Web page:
In a famous self-portrait, Mexican artist Frida
Kahlo stands alongside her famous husband,
Diego Rivera. He towers over her; she looks almost like a child
trapped in the grip of a huge, bearish figure. But that image is
deceptive, because Frida has proved to have a power that belies
her diminutive stature. Although she painted in obscurity during
much of her life, in recent years her reputation has grown and now
equals that of her celebrated husband. Her striking self-portraits
of a damaged but defiant woman clad in colorful Mexican garb have
caught the imagination of the entire world. Kahlo has become a feminist
icon--the epitome of the woman overpowered and victimized by a potent
man but gradually emerging from his shadow. She now stands as one
of the most revered women artists of all time.
The saga of the film project based on Kahlo's life
is strangely analogous to Frida's own life story. This film has
become the driving passion of several women who lack the clout of
their male counterparts in Hollywood but have persevered in pursuit
of their dream. "Anyone else would have given up by now,"
says Salma Hayek, the actress who is determined to play Frida. "But
I've been obsessed with this project for eight years, and I know
it will be made." If Frida Kahlo's personal journey encompassed
an unlikely triumph against adversity, the women behind the movie
have survived some heroic struggles of their own.
The first champion of the movie was Nancy Hardin,
who had spent a decade as a New York book editor, a literary agent
in Hollywood, then one of the first important female studio executives.
In the mid-80s, Hardin was looking to make the transition to independent
producing, and she learned about a new biography of Frida Kahlo
by Hayden Herrera. Kahlo, who had died 30 years earlier, was at
that point virtually unknown. But after a dinner with Herrera's
agent, Hardin perused the biography and found herself compelled
by Kahlo's amazing life story. As a child Frida Kahlo spent a year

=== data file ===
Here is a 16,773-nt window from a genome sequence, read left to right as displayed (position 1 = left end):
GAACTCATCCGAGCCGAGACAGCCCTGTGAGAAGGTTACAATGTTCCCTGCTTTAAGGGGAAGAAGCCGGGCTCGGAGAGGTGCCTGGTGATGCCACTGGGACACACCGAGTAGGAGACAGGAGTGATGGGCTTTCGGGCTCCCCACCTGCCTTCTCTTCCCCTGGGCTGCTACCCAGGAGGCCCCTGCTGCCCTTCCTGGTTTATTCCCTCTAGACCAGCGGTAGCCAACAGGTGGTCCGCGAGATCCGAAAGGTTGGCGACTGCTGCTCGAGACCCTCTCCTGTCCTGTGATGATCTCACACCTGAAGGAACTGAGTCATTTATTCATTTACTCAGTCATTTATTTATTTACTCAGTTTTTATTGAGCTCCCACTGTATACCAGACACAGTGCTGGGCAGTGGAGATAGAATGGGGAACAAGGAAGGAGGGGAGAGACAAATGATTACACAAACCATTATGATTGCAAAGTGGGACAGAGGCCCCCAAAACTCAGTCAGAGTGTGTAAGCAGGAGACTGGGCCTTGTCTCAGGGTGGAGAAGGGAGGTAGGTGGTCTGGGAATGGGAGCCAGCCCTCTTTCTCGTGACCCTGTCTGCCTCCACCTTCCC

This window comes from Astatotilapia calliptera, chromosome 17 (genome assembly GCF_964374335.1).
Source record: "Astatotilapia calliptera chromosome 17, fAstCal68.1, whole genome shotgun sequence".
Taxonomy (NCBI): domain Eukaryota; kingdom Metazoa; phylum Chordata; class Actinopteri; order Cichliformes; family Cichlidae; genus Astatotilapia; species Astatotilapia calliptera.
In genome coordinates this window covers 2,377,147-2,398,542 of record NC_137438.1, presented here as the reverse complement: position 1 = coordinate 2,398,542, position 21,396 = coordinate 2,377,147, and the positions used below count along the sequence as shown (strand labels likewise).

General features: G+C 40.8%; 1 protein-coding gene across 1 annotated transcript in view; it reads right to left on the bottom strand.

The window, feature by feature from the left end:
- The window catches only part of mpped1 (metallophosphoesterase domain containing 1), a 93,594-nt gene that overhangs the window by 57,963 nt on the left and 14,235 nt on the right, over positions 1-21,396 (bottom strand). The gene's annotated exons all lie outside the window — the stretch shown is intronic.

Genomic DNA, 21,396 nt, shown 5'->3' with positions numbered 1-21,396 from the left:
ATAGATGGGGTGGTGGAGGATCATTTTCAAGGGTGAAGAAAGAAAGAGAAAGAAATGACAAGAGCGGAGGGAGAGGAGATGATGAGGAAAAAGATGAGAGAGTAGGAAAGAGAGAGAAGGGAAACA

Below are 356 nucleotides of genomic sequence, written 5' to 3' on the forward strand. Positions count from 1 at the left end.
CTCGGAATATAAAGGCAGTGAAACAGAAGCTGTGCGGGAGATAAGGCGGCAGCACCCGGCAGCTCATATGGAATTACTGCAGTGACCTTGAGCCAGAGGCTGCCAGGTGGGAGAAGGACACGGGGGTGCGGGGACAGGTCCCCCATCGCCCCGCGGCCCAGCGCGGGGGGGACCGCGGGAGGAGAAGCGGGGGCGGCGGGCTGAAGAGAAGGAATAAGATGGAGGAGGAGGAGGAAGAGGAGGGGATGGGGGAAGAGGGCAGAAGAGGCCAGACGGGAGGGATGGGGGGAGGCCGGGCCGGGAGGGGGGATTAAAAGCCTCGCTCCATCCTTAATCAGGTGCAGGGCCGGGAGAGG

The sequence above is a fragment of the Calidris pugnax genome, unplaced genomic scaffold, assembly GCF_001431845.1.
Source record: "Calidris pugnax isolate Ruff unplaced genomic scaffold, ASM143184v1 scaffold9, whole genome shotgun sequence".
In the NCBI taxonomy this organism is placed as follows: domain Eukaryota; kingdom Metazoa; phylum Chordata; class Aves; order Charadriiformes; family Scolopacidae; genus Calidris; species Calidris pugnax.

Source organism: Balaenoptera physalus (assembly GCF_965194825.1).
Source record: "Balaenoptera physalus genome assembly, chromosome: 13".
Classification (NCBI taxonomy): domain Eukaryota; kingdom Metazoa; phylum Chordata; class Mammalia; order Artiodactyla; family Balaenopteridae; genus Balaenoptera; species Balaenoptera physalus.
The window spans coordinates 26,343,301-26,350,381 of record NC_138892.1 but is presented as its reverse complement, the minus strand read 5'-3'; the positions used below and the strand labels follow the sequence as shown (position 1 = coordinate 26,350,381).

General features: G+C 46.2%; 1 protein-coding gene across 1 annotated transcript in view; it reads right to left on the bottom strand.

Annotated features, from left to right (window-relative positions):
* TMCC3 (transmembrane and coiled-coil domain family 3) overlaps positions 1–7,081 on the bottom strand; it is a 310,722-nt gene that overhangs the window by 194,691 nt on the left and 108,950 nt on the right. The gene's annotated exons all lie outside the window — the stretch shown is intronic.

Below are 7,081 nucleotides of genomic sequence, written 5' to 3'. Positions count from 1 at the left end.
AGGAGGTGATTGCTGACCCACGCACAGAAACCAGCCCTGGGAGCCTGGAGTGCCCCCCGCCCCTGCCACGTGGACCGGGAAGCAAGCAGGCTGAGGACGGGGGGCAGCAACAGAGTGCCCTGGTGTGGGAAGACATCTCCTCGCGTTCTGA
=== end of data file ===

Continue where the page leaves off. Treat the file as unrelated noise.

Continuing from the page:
afflicted with polio. At the age of 18, she was struck by a streetcar,
and her spine was broken in several places. The accident damaged
her reproductive organs, and the theme of impaired maternity became
one of the most potent motifs in her art.
As a result of her injuries, she also had to undergo
several more operations later in life. Two years after the accident,
Frida went to show her early work to Diego Rivera, who was already
Mexico's leading artist. He left his wife to marry her, and the
two became involved in a complicated, tempestuous love affair that
lasted until Kahlo's untimely death at the age of 47. "They
both had generosity of spirit," Hardin says. "As difficult
as Rivera was, he was always encouraging toward her art. There was
no envy on his part. On the contrary, he always said that she was
a greater artist than he was."
Rivera was, however, incapable of monogamy, and Kahlo
was hurt by his infidelities, especially when he began a furtive
liaison with her younger sister. She divorced him but then remarried
him a year later. She had her own extramarital affairs, including
one with socialist leader Leon Trotsky, and she also dallied with
several women. Hardin came to see Frida's story as an emblematic
tale for women torn between marriage and career. "I thought
her dilemma was very contemporary," Hardin says. "Although
she was very passionate about her relationship, it did not interfere
with her work. She was determined to live fully in every area of
After she optioned the rights to Herrera's book in
1988, Hardin tried to sell it as an epic love story in the tradition
of Out of Africa. "Mexico in the 30s was like Paris in the